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This chapter is from the book

Searching for Messages

As your digital stack of email grows, so does the inevitable need to search through them for a particular message. If you’re worried that searching for a message may be like looking for a needle in a haystack, don’t sweat it. Outlook has tools you can use to look for messages. In fact, Outlook taps into the Windows Search technology, which means you can even search for Outlook items from the Windows Start menu (Windows 7) or using the Windows 8 search screen.

Conducting a Quick Search

When you select an Inbox to view in the Mail module, a search box appears at the top of the list, much like the one found in Figure 5.19. You can click in the box and type any keyword or words you want to search for, whether it’s a name, subject title, or a word within the message body. As soon as you start typing, Outlook starts searching. Any matches are listed, newest emails first, similar to Figure 5.20. Outlook also opens a Search tab on the ribbon with additional search tools you can access and apply.


FIGURE 5.19 Use the search box at the top of the message list to search for messages in that particular Inbox or folder.


FIGURE 5.20 Outlook displays possible matches and opens a Search tab of tools.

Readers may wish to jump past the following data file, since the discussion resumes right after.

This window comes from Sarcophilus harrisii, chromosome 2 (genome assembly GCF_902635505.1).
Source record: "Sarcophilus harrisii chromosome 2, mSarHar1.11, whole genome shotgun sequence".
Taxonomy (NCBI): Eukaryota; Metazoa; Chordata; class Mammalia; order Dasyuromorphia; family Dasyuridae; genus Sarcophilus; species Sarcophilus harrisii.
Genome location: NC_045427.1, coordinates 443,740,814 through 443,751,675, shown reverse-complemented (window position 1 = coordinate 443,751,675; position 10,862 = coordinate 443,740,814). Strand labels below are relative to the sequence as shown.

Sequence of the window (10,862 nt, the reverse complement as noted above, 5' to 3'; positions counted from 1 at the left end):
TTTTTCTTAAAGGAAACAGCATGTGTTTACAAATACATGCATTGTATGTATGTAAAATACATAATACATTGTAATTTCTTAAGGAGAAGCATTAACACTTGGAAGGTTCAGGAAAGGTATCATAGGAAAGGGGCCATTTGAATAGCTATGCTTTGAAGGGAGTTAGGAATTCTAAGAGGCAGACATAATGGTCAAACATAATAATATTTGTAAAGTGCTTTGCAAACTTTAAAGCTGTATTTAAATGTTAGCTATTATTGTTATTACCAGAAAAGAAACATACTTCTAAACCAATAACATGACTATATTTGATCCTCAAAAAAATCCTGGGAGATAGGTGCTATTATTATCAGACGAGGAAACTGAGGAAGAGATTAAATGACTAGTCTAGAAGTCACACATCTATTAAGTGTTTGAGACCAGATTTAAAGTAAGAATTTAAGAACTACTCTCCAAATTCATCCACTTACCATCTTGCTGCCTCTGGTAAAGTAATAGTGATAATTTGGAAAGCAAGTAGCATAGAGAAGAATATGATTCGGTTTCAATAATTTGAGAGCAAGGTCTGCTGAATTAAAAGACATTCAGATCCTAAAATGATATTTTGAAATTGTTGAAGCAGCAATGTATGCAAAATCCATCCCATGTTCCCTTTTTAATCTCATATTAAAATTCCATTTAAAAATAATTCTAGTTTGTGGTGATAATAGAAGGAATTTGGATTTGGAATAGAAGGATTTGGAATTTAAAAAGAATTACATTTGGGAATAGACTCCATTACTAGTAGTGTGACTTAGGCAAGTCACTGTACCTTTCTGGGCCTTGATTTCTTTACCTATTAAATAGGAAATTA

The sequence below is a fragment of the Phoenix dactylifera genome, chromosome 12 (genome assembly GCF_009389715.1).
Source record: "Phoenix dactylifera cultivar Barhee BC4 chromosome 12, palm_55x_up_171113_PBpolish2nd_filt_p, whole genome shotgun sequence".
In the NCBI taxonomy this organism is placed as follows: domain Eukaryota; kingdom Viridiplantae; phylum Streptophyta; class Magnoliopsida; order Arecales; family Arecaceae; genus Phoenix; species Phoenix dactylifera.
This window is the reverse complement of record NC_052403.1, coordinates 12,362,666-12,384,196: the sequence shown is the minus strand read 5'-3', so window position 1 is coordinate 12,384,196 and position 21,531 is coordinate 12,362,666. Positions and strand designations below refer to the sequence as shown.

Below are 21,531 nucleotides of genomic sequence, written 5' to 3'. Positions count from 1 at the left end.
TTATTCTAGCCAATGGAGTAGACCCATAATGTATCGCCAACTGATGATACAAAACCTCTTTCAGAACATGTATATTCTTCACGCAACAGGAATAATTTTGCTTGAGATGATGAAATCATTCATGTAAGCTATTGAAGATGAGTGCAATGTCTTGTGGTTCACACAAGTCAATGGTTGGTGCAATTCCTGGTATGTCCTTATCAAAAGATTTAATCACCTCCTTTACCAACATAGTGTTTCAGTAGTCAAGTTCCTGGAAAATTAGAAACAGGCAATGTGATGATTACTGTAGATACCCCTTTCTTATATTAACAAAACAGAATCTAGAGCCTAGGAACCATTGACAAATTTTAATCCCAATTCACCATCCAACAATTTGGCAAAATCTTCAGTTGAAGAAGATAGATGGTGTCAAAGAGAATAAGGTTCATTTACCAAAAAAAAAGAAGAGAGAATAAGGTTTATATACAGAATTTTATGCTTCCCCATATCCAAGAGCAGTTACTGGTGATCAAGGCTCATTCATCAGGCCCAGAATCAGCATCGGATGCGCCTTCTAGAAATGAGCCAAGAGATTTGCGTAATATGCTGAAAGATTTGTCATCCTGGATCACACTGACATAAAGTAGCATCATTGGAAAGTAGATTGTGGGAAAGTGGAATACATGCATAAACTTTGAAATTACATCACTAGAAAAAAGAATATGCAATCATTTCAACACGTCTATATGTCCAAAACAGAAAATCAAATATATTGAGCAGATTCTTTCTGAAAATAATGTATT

You can narrow the search by adjusting the keyword or words you search for, or by tweaking the search criteria, such as searching subject lines or recipient names. To add search criteria, select among the Refine group of tools on the Search tab and then type in your refining keyword or words in the search box, similar to Figure 5.21. You can also click the drop-down arrow on the search box to change which folder or Inbox you search.


FIGURE 5.21 Use the Refine group of tools to refine your search further.

When you finish with your search, click the Close Search button on the Search tab.

Making Search Folders

You can use Outlook’s Search folders to speed up searching tasks. A Search folder gives you a spot to look for certain kinds of messages regardless of where they’re actually located. It’s rather like a catalog of messages pertaining to a set of criteria. Search folders can save you quite a bit of time and energy otherwise searching through a vast amount of messages. Plus, after they’re established, Outlook keeps your Search folders up to date.

Outlook offers several preset Search folders you can use. For example, the Mail Flagged for Follow Up folder shows only messages you’ve flagged, whereas the Unread Mail folder shows only messages you haven’t read yet.

To create a custom search folder, click the New Search Folder button on the Folder tab. The New Search Folder dialog box opens, similar to Figure 5.22. Choose the type of Search folder you want to add. If you’re making a custom folder, click the Choose button to fill in any additional information required by the type. When you finish filling out details, click OK.


FIGURE 5.22 The New Search Folder dialog box.

To search your Search folder, click the folder name and a list of messages immediately appears. To exit the folder, click the Inbox again.

See Chapter 16 to learn more about searching in Outlook.

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